Looking Back at 2010s Films: Safety Not Guaranteed (2012)

6 Oct


By Tanner Smith

Continuing my series of Looking Back at 2010s Films, here’s Colin Trevorrow’s feature debut “Safety Not Guaranteed.”

As soon as I heard the premise, I immediately wanted to see this film. Magazine reporters respond to a Classified ad asking for someone to assist in time-travel. “Must bring your own weapons.” “Safety not guaranteed.” “I have only done this once before.” I’m hooked.

What I got was a delightful quirky comedy about two lost souls who find each other. One is a bitter, depressed, sarcastic–aw screw it, it’s just Aubrey Plaza (either she’s exactly like the characters she’s playing or she’s just that talented). And the other is an awkward oddball charmer who genuinely believes he can travel through time. He’s played by Mark Duplass. (Fun fact: this was my introduction to Duplass–I didn’t know anything about his filmmaking work in “mumblecore”; at the time, I just thought he was a talented no-name actor.) Plaza goes undercover to respond to Duplass’ ad, earn his trust, find out more about him, and see what he’s all about. I mean, he can’t seriously travel through time…can he? He seems so entirely convinced that he has the resources to do so and that all he needs is a partner…and some lasers, which Plaza reluctantly helps him steal. Whether he’s for real or not, the two form a connection together. Soon enough, I forget all about the sci-fi element that may or may not be present and just focus on the chemistry between these two people.

Oh, and there’s also Jake Johnson as Plaza’s wiseass boss and Karan Soni as a shy intern who of course blossoms over this life-changing road trip. I like these two actors, but I don’t think these characters belonged in this movie at all. Johnson’s subplot about reconnecting with an old flame doesn’t fit, because I’m not sure what he’s supposed to have learned after what should have been a lesson in humility. He doesn’t seem to change. It just feels like filler for a longer running time. (And the film overall is 87 minutes long.) And we know why Soni is there–he’s the nerd who comes of age and has the time of his life, thanks to Johnson. My point is Plaza and Duplass don’t need more support unless it’s helping them advance their story. I feel like Johnson and Soni slow it down.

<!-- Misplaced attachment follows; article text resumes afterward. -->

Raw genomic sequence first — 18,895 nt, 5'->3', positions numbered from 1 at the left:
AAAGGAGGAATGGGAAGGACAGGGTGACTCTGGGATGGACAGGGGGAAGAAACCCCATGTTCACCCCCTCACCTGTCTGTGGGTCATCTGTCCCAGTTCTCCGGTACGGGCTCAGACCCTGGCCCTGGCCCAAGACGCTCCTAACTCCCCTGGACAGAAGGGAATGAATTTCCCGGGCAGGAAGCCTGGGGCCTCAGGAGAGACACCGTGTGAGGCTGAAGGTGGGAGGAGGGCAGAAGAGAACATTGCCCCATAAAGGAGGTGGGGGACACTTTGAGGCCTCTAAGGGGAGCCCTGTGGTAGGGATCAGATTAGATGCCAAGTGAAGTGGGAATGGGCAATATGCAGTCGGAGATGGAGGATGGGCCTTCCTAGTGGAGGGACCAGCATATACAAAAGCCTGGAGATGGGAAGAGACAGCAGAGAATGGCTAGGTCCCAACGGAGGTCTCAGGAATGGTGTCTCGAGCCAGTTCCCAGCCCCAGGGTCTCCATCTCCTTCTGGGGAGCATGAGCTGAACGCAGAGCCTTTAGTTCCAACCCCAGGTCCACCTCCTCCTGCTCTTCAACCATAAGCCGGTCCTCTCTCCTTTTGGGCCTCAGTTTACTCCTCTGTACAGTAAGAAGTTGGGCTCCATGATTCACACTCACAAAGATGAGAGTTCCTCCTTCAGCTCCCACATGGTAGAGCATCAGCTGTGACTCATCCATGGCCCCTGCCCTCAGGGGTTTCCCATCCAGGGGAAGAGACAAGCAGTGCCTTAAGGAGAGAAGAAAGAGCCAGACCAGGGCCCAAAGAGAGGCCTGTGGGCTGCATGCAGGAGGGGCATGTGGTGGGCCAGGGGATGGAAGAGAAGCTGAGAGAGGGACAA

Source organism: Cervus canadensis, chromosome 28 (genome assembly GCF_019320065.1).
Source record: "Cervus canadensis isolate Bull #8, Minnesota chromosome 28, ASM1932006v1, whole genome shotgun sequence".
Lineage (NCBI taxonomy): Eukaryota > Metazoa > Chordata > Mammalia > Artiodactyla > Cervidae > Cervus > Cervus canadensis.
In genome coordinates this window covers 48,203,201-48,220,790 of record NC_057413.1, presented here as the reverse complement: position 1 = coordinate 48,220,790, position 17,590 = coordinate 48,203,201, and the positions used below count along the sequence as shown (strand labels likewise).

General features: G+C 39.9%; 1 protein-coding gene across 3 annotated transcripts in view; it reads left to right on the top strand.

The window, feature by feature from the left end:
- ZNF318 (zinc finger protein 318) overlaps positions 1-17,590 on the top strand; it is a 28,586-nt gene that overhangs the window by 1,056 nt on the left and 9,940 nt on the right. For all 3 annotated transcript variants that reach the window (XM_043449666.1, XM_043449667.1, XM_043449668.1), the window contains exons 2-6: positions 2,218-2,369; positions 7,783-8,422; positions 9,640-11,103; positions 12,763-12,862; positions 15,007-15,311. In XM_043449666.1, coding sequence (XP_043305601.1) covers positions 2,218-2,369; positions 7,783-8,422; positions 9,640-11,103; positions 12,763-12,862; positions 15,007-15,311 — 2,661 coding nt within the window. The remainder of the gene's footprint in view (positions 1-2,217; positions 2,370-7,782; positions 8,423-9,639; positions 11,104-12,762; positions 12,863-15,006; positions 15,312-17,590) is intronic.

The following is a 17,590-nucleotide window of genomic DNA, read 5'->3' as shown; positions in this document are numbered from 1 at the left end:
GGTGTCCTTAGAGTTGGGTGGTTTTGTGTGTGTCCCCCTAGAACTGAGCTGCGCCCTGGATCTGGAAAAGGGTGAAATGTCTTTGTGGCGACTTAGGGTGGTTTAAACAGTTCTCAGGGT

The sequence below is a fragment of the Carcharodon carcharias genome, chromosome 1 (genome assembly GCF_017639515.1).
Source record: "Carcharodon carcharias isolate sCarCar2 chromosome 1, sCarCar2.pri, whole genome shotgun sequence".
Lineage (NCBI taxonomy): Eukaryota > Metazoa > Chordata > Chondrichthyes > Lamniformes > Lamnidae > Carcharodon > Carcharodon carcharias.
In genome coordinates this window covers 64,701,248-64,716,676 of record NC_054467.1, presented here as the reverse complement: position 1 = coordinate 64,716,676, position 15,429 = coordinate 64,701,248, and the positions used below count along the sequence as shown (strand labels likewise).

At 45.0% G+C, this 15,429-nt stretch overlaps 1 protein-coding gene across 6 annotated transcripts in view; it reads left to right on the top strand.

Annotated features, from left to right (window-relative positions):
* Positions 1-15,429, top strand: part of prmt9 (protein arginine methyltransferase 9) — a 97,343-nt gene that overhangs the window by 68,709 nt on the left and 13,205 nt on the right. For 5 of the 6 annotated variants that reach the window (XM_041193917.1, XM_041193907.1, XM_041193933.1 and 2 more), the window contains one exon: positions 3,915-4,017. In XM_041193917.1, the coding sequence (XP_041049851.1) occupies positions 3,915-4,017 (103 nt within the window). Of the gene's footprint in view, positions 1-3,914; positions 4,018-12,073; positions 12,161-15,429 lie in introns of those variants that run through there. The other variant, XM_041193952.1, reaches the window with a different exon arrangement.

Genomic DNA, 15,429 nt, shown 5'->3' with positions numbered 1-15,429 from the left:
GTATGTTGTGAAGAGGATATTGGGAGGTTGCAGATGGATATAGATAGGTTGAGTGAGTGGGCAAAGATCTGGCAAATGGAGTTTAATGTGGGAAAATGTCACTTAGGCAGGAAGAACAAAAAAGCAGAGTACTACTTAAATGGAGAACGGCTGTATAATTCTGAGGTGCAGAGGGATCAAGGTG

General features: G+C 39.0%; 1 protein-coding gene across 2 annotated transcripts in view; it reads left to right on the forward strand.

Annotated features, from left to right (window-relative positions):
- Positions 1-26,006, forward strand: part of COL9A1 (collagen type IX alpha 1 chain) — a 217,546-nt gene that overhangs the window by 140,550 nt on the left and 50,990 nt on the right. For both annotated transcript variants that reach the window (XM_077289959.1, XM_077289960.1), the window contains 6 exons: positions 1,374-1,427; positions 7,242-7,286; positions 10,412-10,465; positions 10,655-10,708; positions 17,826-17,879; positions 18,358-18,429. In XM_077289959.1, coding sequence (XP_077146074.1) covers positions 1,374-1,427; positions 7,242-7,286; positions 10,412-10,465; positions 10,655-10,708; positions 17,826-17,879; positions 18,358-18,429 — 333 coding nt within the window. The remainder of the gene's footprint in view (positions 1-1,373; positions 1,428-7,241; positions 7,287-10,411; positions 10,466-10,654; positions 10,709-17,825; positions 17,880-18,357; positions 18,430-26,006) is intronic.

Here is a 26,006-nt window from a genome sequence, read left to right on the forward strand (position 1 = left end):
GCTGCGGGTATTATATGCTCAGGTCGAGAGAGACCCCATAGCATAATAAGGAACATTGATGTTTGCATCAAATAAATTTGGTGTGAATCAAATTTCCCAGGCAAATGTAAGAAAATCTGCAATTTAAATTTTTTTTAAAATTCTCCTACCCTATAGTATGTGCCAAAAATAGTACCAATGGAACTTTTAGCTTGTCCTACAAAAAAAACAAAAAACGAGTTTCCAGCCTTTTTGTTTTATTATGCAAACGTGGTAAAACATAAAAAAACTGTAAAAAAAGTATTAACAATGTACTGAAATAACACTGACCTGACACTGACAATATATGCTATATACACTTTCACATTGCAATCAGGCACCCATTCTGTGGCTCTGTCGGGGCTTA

But the stuff involving Plaza and Duplass is so good, that other stuff doesn’t matter that much.

How does it end? I’ll leave that for you to discover, but I will say it gives us what our emotions want to see in this moment. I’ll admit I was a little on the fence about it when I first saw it…but then I read the original ending from the screenplay online. And I gotta tell you, reading it, I didn’t feel a thing! It made me appreciate the cinematic ending a lot more.

Director/co-writer Colin Trevorrow went on to direct “Jurassic World” and was in line to direct “Star Wars Episode IX”…until his next film “The Book of Henry” flopped hard. (Btw, am I the only one who thinks that isn’t fair? Seriously, one bomb and they fire him just like that? Screw the studio system.) BUT there are rumors going around that they are keeping something from Trevorrow’s script in “The Rise of Skywalker”…they better credit him if that’s true. (Look at Wikipedia–his frequent collaborator Derek Connelly is still credited.)

This is generally what happens when a small-budget indie gets the attention of the big boys–small-time directors get their shot at the big time. Look at Jordan Vogt-Roberts (he went from “The Kings of Summer” to “Kong: Skull Island”); look at Jon Watts (“Cop Car” to “Spider-Man: Homecoming”); look at David Lowery (“Ain’t Them Bodies Saints” to “Pete’s Dragon”); look at Josh Trank (“Chronicle” to…”Fant4stic”……he was kicked off of “Star Wars IX” too). There are plenty of examples like that; it’s the Hollywood Zeitgeist.

Maybe that’ll happen to me someday…will I turn it down? I say “yes” now because of stories I’ve heard about how the studio system screws people over more often, but I don’t know…

Where was I? Oh yeah, “Safety Not Guaranteed.” Check it out if you haven’t already!

One Response to “Looking Back at 2010s Films: Safety Not Guaranteed (2012)”


  1. Prepping for My Top 20 Films of the 2010s | Smith's Verdict - November 27, 2019

    […] Realism—“Life of Pi,” “Safety Not Guaranteed,” “The One I […]

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